Acting ultimately won his heart: From 2007 to 2016, he was part of at least one favorably reviewed film every year, including scene-stealing performances as Leonardo DiCaprio’s right-hand man in Christopher Nolan’s visually arresting “Inception” and as a young contract killer in Rian Johnson’s 2012 time-traveling epic, “Looper.”
His collaborators are among Hollywood’s biggest heavyweights: Steven Spielberg, Oliver Stone, Robert Zemeckis. He added Aaron Sorkin to the list last year by playing the conflicted young prosecutor in “The Trial of the Chicago 7.”
Zemeckis, who directed Gordon-Levitt as the French high-wire artist Philippe Petit in “The Walk” in 2015, said that Gordon-Levitt had a singular commitment to immersion. Before filming began, Gordon-Levitt trained for eight straight days with Petit in a warehouse — and came away having learned how to walk on a wire.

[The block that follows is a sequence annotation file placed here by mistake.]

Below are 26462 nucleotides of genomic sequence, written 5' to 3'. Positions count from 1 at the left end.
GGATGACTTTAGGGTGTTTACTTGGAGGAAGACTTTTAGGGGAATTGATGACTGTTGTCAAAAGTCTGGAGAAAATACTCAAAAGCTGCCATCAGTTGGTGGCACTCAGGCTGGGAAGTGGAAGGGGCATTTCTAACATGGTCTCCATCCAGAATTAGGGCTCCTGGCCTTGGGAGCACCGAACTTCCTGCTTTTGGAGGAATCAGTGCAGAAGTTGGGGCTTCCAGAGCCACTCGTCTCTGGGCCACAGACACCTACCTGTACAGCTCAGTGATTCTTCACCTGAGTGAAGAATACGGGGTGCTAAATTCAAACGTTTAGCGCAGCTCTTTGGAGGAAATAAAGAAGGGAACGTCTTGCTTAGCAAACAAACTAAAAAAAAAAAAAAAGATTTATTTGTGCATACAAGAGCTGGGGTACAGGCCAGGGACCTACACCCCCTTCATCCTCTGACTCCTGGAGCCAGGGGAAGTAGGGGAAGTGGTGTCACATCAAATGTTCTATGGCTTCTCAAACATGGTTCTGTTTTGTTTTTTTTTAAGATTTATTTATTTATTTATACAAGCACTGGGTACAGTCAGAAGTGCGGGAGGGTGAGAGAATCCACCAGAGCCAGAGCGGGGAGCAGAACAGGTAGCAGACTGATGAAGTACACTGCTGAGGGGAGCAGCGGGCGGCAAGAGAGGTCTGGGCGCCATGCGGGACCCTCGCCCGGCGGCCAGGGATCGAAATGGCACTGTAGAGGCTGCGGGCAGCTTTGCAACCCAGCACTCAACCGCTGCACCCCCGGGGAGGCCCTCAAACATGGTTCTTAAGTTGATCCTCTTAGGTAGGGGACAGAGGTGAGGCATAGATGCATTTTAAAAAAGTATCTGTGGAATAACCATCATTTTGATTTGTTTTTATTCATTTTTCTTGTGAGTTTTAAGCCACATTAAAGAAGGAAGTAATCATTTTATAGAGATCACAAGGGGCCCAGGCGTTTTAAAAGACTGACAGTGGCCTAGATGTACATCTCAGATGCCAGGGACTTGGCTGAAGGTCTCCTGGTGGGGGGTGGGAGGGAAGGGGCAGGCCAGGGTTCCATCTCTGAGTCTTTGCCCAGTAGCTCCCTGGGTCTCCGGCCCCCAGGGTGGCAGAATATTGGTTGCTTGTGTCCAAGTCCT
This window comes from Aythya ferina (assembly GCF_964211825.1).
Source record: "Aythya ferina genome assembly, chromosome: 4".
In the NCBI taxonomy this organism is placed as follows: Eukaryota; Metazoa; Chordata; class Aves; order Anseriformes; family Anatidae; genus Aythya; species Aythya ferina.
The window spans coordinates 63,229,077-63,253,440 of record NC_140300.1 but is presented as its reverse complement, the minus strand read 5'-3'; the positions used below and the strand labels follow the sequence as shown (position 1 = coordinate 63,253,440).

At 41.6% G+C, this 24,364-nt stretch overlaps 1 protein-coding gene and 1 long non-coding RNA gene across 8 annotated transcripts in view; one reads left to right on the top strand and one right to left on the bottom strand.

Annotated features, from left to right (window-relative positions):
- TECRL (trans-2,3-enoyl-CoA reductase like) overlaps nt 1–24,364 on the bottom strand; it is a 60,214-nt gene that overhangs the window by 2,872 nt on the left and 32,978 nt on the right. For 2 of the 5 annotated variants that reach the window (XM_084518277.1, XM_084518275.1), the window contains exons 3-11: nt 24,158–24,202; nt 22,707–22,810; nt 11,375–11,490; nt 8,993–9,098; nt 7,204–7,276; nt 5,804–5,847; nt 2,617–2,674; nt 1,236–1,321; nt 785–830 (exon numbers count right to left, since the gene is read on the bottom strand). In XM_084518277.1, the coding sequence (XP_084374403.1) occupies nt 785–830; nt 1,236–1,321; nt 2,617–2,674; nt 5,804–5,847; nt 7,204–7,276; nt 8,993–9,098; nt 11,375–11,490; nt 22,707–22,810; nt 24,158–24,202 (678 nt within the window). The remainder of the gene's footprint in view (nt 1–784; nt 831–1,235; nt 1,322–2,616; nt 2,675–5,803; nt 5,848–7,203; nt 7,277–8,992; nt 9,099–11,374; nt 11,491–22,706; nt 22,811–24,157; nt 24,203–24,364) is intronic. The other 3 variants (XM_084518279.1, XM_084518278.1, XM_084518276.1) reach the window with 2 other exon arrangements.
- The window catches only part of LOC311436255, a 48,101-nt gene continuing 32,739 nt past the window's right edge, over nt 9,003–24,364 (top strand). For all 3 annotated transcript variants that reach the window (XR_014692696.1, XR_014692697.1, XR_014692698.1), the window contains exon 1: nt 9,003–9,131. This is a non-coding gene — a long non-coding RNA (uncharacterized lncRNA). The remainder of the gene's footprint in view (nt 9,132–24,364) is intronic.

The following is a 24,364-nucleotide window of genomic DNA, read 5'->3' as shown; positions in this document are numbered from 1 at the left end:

Zemeckis was flabbergasted.
“Going in, I had it all planned,” Zemeckis said, outlining his designs for staging Petit’s walk between the Twin Towers of the World Trade Center in 1974. “We’d have stunt people, wire-walking doubles, C.G.I. effects and rigs where the performer was actually walking on a big, thick blue screen plank that we’d then remove and put the wire under his feet.”
“But it was so much more magnificent when he could actually do it from 12 feet up!”
Gordon-Levitt was also learning behind the camera. He directed his first feature film in 2013, the romantic comedy “Don Jon,” in which he plays a pornography addict who can’t deal with the living, breathing women who end up in his bed. The film was a critical and commercial success — and left him with a taste for more.
But he knew he had more to master.
“I’ve since become more collaborative,” he said. “One thing I’ve noticed great directors have in common is the ability to balance their own vision with input from others.”